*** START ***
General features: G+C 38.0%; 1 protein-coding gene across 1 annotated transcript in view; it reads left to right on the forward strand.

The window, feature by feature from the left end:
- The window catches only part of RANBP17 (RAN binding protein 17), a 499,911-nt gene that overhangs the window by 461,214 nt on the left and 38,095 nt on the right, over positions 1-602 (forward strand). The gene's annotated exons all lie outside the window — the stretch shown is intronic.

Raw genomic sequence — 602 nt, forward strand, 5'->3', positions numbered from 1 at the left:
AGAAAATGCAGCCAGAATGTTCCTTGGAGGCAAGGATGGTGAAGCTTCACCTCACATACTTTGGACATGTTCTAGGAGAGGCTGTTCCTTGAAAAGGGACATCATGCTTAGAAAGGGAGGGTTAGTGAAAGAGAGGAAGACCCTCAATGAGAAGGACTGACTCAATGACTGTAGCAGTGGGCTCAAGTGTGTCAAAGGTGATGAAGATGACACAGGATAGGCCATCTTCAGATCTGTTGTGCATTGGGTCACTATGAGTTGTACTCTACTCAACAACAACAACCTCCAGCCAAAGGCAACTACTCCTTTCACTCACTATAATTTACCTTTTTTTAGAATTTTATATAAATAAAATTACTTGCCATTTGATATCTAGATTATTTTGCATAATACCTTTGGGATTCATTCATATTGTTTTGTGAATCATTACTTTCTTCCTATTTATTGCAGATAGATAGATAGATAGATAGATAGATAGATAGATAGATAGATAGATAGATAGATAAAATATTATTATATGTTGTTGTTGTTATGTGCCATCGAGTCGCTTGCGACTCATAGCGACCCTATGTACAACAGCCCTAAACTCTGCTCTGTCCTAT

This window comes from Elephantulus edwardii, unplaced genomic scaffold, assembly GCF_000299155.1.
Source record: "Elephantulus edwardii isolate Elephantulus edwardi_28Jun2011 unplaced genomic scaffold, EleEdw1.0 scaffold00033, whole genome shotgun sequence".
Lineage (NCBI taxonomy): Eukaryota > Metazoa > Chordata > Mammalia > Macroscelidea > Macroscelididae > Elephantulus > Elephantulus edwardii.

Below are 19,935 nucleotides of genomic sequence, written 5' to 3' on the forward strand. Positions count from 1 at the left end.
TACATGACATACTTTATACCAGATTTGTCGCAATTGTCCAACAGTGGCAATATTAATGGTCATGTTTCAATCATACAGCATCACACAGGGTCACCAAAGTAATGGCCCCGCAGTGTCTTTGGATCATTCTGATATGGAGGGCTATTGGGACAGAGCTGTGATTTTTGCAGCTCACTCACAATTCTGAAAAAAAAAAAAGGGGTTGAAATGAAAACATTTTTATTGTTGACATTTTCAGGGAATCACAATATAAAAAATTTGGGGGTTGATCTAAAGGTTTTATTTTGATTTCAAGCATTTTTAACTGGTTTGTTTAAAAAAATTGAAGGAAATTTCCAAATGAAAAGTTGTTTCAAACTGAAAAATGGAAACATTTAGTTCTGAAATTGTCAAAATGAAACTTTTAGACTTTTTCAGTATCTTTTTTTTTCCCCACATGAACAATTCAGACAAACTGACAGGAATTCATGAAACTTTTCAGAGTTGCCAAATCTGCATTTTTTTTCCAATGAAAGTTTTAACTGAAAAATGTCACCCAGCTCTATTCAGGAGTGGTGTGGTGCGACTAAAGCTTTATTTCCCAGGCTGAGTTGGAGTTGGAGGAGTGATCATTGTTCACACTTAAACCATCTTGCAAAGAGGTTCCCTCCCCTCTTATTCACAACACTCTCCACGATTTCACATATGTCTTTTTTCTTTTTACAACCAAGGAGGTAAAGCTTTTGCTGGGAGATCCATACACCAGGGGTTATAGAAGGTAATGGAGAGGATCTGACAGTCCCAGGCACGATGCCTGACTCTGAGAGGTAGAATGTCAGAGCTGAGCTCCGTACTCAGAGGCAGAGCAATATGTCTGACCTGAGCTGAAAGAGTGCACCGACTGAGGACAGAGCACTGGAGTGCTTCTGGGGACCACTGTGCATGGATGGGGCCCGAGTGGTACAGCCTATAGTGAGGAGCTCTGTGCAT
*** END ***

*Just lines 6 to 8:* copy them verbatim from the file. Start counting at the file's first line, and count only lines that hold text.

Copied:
This window comes from Elephantulus edwardii, unplaced genomic scaffold, assembly GCF_000299155.1.
Source record: "Elephantulus edwardii isolate Elephantulus edwardi_28Jun2011 unplaced genomic scaffold, EleEdw1.0 scaffold00033, whole genome shotgun sequence".
Lineage (NCBI taxonomy): Eukaryota > Metazoa > Chordata > Mammalia > Macroscelidea > Macroscelididae > Elephantulus > Elephantulus edwardii.